I was in New York for a few days recently. I saw one play, called The Humans, written by Stephen Karam and directed by Joe Mantello.  I’ll say this for it, it was the perfect length.  The older I get, the more I appreciate a 90 minute play, or movie.  I don’t remember the last time I saw a 3 hour Oscar nominated movie.  I think it was The Last Emperor,  which I did like, but really, think how amazing that movie would have been if it had been 90 brisk, gilded minutes.

About The Humans, there were things that I liked about it and I must say, I did think about the play for days after, but, did I like it?  I don’t know that I did.  For the first hour, I sat there watching the talented actors act.  Reed Birney and Cassie Beck, I saw a couple years ago in a Broadway revival of Picnic.  I’ve been a fan of Sarah Steele since seeing her in Nicole Holofcener’s Please Give.  Jayne Houdyshell shines in everything she’s in.  So for the first hour, I sat in my seat, laughing in the right places, liking the actors, even liking the characters the actors were playing.  I felt the play building to something, or that it was supposed to be building to something, but, for whatever reason, the play was not exactly percolating for me.  I wasn’t connecting.

I’d had a little bit to drink before the play.  I even went so far as to sneak in my flask.  I had looked forward to 90 minutes of sneaking nips until right before curtain when one of the ushers sat in the seat in front of me.  My friendly friend Michael asked if this was his first chance to see the play and the usher replied that he was sitting there as a precaution.  It was his job to make sure no one took pictures of the play.  Also, sitting in the row of seats on the other side of the aisle, were two men with notebooks in their hands.  “It’s the director,” Michael knowingly and accurately informed me.

Like I said, for the first hour, I sat in my seat, paying close attention waiting for a dramatic moment to hook me and then, something happened.  That it happened at the moment where I had quietly unscrewed my flask and prepared to bring it to my mouth, well, I guess you could say it added to the drama.  On my right, I could see one of the men with notebooks, waving wildly at the usher in front of me.  Oh shit, he saw my flask, I thought.  The usher looked at the waving man, who pointed at him and then pointed at something or someone on the other side of the theater.  (Not me, thankfully.)  The usher did not respond appropriately so the director waved even more wildly, even more angrily, pointing more pointedly.  The usher sat in his seat looking in the direction the director pointed but, for whatever reason, stayed in his seat.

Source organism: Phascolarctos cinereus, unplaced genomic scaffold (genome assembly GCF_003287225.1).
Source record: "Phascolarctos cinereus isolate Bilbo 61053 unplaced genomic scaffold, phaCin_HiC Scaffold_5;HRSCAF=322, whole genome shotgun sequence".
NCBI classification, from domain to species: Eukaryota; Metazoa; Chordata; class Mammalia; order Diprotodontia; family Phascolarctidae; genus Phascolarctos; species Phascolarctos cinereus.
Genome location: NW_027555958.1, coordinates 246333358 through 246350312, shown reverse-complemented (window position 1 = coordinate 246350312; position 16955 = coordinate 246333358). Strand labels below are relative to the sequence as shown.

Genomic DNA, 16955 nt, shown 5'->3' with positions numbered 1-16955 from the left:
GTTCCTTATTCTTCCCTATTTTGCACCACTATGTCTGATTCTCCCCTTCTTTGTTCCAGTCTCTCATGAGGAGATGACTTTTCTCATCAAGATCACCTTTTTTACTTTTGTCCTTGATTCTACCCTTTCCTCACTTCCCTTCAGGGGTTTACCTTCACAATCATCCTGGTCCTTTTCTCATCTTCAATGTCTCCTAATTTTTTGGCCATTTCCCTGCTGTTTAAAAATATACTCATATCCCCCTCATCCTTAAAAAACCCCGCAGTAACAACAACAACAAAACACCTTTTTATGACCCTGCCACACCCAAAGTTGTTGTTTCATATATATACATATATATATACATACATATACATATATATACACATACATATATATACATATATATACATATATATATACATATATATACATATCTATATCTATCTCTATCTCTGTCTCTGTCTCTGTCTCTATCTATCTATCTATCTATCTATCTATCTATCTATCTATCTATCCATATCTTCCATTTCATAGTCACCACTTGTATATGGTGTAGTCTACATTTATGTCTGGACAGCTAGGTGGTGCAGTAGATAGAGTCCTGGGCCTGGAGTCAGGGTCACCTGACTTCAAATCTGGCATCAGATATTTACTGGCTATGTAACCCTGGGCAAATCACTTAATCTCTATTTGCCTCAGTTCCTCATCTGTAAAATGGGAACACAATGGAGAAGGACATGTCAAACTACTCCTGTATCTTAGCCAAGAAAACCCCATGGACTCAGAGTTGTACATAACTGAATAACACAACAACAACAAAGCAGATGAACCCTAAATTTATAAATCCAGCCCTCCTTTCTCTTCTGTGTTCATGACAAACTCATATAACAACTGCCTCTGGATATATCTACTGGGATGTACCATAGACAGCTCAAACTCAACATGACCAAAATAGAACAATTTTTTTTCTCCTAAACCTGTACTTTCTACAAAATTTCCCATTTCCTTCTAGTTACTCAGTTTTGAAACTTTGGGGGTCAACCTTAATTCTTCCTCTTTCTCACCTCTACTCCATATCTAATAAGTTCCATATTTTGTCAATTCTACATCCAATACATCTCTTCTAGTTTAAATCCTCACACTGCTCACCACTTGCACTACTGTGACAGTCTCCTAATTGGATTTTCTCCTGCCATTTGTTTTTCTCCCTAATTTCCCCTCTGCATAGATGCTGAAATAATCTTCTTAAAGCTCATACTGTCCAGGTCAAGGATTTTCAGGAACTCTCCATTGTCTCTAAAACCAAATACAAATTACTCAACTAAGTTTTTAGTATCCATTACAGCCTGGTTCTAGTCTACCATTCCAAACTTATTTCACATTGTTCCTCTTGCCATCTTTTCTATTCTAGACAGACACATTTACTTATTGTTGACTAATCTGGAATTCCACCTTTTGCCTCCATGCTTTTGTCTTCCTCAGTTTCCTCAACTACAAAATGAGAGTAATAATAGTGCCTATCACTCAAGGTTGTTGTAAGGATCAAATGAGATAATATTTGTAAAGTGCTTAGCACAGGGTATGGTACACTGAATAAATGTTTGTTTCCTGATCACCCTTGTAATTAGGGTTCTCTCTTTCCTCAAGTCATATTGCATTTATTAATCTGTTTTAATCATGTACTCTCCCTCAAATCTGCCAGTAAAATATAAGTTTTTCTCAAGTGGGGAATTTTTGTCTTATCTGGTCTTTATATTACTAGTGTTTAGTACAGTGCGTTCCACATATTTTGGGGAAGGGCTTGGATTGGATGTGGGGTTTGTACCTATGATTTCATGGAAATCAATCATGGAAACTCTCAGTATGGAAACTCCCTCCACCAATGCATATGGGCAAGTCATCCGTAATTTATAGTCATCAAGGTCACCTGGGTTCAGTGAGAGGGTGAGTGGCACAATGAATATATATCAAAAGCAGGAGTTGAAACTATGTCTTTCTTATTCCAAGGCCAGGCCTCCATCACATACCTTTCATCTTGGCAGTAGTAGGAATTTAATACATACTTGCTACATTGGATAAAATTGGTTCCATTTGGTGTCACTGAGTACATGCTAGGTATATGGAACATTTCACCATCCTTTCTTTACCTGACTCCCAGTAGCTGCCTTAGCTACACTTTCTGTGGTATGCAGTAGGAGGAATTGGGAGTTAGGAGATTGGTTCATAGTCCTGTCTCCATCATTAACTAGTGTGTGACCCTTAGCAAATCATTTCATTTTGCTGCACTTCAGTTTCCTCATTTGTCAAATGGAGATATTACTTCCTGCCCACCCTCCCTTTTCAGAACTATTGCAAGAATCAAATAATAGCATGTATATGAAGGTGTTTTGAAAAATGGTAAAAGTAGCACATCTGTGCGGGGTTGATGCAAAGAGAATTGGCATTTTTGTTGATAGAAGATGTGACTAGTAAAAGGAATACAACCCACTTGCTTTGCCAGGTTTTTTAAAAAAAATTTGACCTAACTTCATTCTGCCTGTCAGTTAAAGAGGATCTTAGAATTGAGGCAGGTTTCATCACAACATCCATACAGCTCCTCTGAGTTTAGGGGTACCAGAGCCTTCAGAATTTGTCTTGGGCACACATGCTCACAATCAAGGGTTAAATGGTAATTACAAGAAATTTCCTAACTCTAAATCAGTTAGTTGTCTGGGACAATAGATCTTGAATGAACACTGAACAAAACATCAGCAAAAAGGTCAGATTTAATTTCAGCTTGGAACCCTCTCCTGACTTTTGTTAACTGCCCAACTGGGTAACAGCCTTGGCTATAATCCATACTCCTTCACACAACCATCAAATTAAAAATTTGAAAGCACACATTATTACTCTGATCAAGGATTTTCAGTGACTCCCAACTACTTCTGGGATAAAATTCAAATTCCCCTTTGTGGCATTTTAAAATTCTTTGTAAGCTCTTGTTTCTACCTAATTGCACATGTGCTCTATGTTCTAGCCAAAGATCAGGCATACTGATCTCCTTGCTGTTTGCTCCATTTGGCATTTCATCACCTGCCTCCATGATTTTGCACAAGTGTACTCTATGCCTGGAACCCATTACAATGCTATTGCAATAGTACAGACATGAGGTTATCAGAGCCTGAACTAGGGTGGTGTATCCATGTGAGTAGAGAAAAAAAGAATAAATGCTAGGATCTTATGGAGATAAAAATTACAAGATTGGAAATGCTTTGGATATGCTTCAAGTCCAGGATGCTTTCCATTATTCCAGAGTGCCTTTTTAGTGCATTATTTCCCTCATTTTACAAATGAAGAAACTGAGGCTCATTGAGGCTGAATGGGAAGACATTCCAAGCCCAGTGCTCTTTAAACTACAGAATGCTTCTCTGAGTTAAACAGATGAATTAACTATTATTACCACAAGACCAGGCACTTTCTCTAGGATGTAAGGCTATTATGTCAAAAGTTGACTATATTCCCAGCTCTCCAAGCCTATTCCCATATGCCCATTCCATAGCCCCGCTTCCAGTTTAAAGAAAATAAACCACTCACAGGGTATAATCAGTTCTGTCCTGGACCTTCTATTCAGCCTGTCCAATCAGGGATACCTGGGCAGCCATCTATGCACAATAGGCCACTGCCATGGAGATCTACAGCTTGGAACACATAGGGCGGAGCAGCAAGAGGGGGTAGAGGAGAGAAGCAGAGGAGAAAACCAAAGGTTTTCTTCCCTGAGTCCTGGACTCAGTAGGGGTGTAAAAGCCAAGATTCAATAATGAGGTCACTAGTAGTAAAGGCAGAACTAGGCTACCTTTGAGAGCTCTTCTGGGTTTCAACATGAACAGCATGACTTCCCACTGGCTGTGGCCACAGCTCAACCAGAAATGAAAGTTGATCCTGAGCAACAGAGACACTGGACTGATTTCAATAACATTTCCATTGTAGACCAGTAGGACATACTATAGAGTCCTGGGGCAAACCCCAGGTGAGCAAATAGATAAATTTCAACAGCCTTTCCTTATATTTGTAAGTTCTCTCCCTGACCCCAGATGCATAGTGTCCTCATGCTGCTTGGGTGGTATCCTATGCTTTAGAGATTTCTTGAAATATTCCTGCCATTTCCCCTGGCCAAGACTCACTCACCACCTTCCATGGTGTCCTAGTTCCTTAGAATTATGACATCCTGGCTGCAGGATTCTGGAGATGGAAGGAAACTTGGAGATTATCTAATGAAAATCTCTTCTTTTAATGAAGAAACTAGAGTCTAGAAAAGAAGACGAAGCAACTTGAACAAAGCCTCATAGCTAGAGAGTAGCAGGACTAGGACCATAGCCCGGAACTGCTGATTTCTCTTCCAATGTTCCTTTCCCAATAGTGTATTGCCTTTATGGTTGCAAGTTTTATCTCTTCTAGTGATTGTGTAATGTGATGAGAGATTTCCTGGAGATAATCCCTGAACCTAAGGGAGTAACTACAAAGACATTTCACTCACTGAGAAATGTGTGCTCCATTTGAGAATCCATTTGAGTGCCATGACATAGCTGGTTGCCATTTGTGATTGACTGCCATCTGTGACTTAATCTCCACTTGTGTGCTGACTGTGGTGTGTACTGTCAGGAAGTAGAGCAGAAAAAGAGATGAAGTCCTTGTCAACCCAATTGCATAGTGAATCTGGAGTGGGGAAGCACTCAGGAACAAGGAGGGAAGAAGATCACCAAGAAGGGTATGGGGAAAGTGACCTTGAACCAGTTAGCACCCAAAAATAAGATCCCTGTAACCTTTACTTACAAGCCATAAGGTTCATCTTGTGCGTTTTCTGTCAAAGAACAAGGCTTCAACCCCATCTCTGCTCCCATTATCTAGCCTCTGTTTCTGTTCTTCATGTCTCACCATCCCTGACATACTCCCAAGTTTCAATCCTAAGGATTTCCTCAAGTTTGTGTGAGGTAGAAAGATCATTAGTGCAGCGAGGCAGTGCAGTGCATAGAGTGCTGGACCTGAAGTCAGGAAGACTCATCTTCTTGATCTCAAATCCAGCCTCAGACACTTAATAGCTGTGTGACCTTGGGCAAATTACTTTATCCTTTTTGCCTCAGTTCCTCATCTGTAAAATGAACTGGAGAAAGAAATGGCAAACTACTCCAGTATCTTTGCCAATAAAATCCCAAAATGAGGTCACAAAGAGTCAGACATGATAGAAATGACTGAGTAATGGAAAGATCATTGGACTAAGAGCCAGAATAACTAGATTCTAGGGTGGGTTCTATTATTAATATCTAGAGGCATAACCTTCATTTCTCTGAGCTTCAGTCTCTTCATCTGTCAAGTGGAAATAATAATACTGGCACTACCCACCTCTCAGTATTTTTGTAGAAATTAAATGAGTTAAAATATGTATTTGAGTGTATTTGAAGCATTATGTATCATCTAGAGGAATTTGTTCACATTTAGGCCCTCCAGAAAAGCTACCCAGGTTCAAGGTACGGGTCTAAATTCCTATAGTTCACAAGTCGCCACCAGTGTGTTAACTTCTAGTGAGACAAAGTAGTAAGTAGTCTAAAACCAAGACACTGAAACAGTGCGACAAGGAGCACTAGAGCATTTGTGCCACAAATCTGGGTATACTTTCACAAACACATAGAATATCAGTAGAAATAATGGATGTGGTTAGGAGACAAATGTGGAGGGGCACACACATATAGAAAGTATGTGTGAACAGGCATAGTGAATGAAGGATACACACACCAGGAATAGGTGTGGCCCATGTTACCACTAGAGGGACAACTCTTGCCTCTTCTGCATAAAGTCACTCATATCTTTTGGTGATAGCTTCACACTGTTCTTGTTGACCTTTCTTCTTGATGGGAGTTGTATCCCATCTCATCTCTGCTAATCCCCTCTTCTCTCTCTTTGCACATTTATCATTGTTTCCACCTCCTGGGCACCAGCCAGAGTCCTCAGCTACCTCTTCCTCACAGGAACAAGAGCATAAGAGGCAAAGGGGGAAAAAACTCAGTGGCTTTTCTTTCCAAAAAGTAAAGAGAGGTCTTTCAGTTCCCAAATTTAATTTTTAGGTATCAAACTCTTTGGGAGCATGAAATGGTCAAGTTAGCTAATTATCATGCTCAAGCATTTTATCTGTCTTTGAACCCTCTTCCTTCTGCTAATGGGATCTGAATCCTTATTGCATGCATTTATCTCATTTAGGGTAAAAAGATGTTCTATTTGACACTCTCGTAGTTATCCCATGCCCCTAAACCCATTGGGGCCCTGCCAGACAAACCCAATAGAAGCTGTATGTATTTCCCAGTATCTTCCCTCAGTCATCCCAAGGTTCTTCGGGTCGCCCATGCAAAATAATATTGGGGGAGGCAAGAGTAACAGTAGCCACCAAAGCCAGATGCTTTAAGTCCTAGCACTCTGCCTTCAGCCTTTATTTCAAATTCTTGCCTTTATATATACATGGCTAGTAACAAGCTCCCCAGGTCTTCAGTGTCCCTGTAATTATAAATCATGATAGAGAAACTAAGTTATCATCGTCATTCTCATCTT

And in my seat, my heart pumped wildly.  Like a tennis match, I looked at the director, then to the usher, then to the other notetaker (the writer, I presumed), then back to the director.  I searched in the direction the director pointed but saw no patron of the arts raising his iPhone  to document the play’s actions.  Eventually, the director’s waves subsided, he sat quietly scowling.  I tried to return to the action on stage, tried to invest in the story.  But I had been taken out.

A few minutes later, the director was waving wildly again.  He waved at the usher who did nothing.  Infuriated, the director stood and stomped out of the theater.  Seconds later, another usher went to whatever it was that the director had been pointing at.  Slowly, an elderly couple, stood up and were escorted out of the theater.  As they hobbled, I wondered what they had done.  They didn’t exactly seem savvy enough to own a smartphone, I couldn’t imagine they had taken pictures.  What crime had this aged duo committed?  I hoped it wasn’t flask related.

I never did find out why the ejectees had been ejected.  When I looked at the Playbill, I did learn the angry director was Broadway legend, Joe Mantello.  (I don’t think I’ll ever be invited to brunch at his house.)

As it turned out, the play did build to big drama that unfolded and emitted in the final 10 or 20 minutes.  As I tried to focus on the life on the stage, I couldn’t stop thinking about all that had unfolded and emitted just off stage.  It was all the things I hope to see when I go to the theater or the movies: anger, comedy, exaggeration, sadness, cruelty, wonder, confrontation.

That my experience was colored so vividly by what happened around me is, perhaps, a credit to one of the themes of the play. If our lives contain an ongoing fragility, why shouldn’t a night at the theater?

Everything I Could Hope For

  Maybe it’s an age thing. Sometimes a memory comes to you, a memory that perhaps you hadn’t thought about in decades, and then for some reason you find yourself thinking about that memory several times a week, over the course of months. And maybe, if you’re like me, you lay awake at night, trying to walk into that memory, and take it all in, dig up details that you’d forgotten or maybe identify components that you had not even noticed at the time. Also, you might ask yourself, why now? Why have I been flashing back to this memory so often of late?

The summer before my senior year in (Bible) college, I interned at a church in a suburb of Syracuse, New York.  I worked with the youth and preached a couple of sermons, helped out where needed. 

I stayed with the minister of the church. I’ll call him Tru. For that summer, he and his wife were my parental figures. He had spent a lifetime in ministry, had had one decades long ministry and had only recently started ministering to this suburban church. His wife was, to me, the perfect preacher’s wife. She was funny and kind, appeared to be a good judge of character, a good cook.  I think she even played the piano.